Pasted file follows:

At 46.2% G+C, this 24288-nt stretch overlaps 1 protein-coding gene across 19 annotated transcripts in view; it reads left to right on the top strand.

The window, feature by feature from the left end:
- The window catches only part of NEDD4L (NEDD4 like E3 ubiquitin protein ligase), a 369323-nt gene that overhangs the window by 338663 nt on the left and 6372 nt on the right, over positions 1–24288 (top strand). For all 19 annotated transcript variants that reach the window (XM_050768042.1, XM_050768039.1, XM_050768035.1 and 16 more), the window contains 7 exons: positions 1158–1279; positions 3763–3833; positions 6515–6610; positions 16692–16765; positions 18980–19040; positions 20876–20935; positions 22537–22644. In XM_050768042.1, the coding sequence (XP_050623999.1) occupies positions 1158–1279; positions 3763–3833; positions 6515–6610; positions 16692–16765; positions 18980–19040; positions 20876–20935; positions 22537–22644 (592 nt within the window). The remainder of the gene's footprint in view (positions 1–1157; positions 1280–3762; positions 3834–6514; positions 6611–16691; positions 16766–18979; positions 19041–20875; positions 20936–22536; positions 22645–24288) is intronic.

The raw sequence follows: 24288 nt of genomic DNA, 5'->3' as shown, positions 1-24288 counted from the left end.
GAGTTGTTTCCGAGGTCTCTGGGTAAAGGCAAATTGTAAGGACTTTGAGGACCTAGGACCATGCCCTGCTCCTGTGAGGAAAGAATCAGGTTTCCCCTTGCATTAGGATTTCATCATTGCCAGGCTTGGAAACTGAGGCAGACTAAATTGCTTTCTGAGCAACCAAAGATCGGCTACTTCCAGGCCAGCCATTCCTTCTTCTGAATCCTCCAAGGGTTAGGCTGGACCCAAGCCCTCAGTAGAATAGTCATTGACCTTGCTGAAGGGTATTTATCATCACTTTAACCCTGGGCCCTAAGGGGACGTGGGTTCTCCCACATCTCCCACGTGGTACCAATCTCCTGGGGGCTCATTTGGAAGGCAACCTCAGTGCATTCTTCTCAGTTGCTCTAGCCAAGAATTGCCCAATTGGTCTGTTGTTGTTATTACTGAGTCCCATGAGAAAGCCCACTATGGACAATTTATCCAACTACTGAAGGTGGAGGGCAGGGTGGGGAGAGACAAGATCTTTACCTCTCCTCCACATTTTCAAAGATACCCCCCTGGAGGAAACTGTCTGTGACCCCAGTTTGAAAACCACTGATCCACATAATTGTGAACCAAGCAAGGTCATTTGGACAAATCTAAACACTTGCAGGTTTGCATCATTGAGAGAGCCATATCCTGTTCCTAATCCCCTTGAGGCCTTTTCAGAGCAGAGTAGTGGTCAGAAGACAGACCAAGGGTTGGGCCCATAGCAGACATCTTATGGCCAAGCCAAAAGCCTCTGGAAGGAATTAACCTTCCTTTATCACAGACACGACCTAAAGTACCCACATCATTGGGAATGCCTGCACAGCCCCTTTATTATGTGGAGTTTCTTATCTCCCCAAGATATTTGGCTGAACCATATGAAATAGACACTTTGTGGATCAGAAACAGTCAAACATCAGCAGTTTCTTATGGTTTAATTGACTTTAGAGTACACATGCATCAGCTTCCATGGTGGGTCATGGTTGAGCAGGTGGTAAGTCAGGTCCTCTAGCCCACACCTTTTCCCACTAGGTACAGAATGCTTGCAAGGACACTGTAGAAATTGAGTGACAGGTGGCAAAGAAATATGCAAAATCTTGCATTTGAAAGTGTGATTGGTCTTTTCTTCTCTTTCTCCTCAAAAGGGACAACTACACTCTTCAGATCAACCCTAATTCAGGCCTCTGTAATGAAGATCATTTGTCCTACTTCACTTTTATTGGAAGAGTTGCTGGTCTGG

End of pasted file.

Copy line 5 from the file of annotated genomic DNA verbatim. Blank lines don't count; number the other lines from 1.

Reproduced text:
GAGTTGTTTCCGAGGTCTCTGGGTAAAGGCAAATTGTAAGGACTTTGAGGACCTAGGACCATGCCCTGCTCCTGTGAGGAAAGAATCAGGTTTCCCCTTGCATTAGGATTTCATCATTGCCAGGCTTGGAAACTGAGGCAGACTAAATTGCTTTCTGAGCAACCAAAGATCGGCTACTTCCAGGCCAGCCATTCCTTCTTCTGAATCCTCCAAGGGTTAGGCTGGACCCAAGCCCTCAGTAGAATAGTCATTGACCTTGCTGAAGGGTATTTATCATCACTTTAACCCTGGGCCCTAAGGGGACGTGGGTTCTCCCACATCTCCCACGTGGTACCAATCTCCTGGGGGCTCATTTGGAAGGCAACCTCAGTGCATTCTTCTCAGTTGCTCTAGCCAAGAATTGCCCAATTGGTCTGTTGTTGTTATTACTGAGTCCCATGAGAAAGCCCACTATGGACAATTTATCCAACTACTGAAGGTGGAGGGCAGGGTGGGGAGAGACAAGATCTTTACCTCTCCTCCACATTTTCAAAGATACCCCCCTGGAGGAAACTGTCTGTGACCCCAGTTTGAAAACCACTGATCCACATAATTGTGAACCAAGCAAGGTCATTTGGACAAATCTAAACACTTGCAGGTTTGCATCATTGAGAGAGCCATATCCTGTTCCTAATCCCCTTGAGGCCTTTTCAGAGCAGAGTAGTGGTCAGAAGACAGACCAAGGGTTGGGCCCATAGCAGACATCTTATGGCCAAGCCAAAAGCCTCTGGAAGGAATTAACCTTCCTTTATCACAGACACGACCTAAAGTACCCACATCATTGGGAATGCCTGCACAGCCCCTTTATTATGTGGAGTTTCTTATCTCCCCAAGATATTTGGCTGAACCATATGAAATAGACACTTTGTGGATCAGAAACAGTCAAACATCAGCAGTTTCTTATGGTTTAATTGACTTTAGAGTACACATGCATCAGCTTCCATGGTGGGTCATGGTTGAGCAGGTGGTAAGTCAGGTCCTCTAGCCCACACCTTTTCCCACTAGGTACAGAATGCTTGCAAGGACACTGTAGAAATTGAGTGACAGGTGGCAAAGAAATATGCAAAATCTTGCATTTGAAAGTGTGATTGGTCTTTTCTTCTCTTTCTCCTCAAAAGGGACAACTACACTCTTCAGATCAACCCTAATTCAGGCCTCTGTAATGAAGATCATTTGTCCTACTTCACTTTTATTGGAAGAGTTGCTGGTCTGG